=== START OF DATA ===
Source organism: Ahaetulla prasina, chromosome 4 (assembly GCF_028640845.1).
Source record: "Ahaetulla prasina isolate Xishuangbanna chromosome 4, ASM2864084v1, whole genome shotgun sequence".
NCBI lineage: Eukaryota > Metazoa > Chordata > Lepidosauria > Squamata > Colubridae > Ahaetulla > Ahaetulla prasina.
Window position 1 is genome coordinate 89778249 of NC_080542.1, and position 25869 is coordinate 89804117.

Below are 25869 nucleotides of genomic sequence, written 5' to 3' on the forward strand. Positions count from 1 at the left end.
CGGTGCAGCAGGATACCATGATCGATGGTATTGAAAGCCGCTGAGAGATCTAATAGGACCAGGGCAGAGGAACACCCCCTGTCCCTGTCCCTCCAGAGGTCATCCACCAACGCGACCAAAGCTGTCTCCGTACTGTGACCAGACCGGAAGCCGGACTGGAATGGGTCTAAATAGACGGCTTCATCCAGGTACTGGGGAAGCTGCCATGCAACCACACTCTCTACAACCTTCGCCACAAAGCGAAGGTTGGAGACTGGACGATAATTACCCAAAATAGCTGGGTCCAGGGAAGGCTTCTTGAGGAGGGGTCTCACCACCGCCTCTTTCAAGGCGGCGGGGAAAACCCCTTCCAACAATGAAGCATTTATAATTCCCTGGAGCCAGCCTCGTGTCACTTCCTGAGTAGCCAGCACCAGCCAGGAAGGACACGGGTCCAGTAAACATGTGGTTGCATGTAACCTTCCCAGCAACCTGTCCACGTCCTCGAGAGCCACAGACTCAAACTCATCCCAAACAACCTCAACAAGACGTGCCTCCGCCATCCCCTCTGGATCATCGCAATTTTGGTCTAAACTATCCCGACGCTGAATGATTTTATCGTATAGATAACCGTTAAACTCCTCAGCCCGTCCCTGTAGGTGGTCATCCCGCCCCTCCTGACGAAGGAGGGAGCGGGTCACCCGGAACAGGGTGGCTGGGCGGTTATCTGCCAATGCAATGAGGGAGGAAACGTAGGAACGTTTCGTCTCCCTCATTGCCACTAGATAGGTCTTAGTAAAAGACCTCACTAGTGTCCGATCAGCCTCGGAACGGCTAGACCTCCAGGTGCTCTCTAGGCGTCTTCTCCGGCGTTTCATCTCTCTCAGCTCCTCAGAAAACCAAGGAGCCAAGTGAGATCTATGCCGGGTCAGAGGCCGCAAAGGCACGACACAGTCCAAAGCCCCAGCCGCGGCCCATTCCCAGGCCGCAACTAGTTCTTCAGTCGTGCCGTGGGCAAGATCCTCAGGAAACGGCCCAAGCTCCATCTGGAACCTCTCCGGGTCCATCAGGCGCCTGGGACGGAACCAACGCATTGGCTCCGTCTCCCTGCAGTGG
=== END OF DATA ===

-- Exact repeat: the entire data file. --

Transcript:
Source organism: Ahaetulla prasina, chromosome 4 (assembly GCF_028640845.1).
Source record: "Ahaetulla prasina isolate Xishuangbanna chromosome 4, ASM2864084v1, whole genome shotgun sequence".
NCBI lineage: Eukaryota > Metazoa > Chordata > Lepidosauria > Squamata > Colubridae > Ahaetulla > Ahaetulla prasina.
Window position 1 is genome coordinate 89778249 of NC_080542.1, and position 25869 is coordinate 89804117.

Below are 25869 nucleotides of genomic sequence, written 5' to 3' on the forward strand. Positions count from 1 at the left end.
CGGTGCAGCAGGATACCATGATCGATGGTATTGAAAGCCGCTGAGAGATCTAATAGGACCAGGGCAGAGGAACACCCCCTGTCCCTGTCCCTCCAGAGGTCATCCACCAACGCGACCAAAGCTGTCTCCGTACTGTGACCAGACCGGAAGCCGGACTGGAATGGGTCTAAATAGACGGCTTCATCCAGGTACTGGGGAAGCTGCCATGCAACCACACTCTCTACAACCTTCGCCACAAAGCGAAGGTTGGAGACTGGACGATAATTACCCAAAATAGCTGGGTCCAGGGAAGGCTTCTTGAGGAGGGGTCTCACCACCGCCTCTTTCAAGGCGGCGGGGAAAACCCCTTCCAACAATGAAGCATTTATAATTCCCTGGAGCCAGCCTCGTGTCACTTCCTGAGTAGCCAGCACCAGCCAGGAAGGACACGGGTCCAGTAAACATGTGGTTGCATGTAACCTTCCCAGCAACCTGTCCACGTCCTCGAGAGCCACAGACTCAAACTCATCCCAAACAACCTCAACAAGACGTGCCTCCGCCATCCCCTCTGGATCATCGCAATTTTGGTCTAAACTATCCCGACGCTGAATGATTTTATCGTATAGATAACCGTTAAACTCCTCAGCCCGTCCCTGTAGGTGGTCATCCCGCCCCTCCTGACGAAGGAGGGAGCGGGTCACCCGGAACAGGGTGGCTGGGCGGTTATCTGCCAATGCAATGAGGGAGGAAACGTAGGAACGTTTCGTCTCCCTCATTGCCACTAGATAGGTCTTAGTAAAAGACCTCACTAGTGTCCGATCAGCCTCGGAACGGCTAGACCTCCAGGTGCTCTCTAGGCGTCTTCTCCGGCGTTTCATCTCTCTCAGCTCCTCAGAAAACCAAGGAGCCAAGTGAGATCTATGCCGGGTCAGAGGCCGCAAAGGCACGACACAGTCCAAAGCCCCAGCCGCGGCCCATTCCCAGGCCGCAACTAGTTCTTCAGTCGTGCCGTGGGCAAGATCCTCAGGAAACGGCCCAAGCTCCATCTGGAACCTCTCCGGGTCCATCAGGCGCCTGGGACGGAACCAACGCATTGGCTCCGTCTCCCTGCAGTGG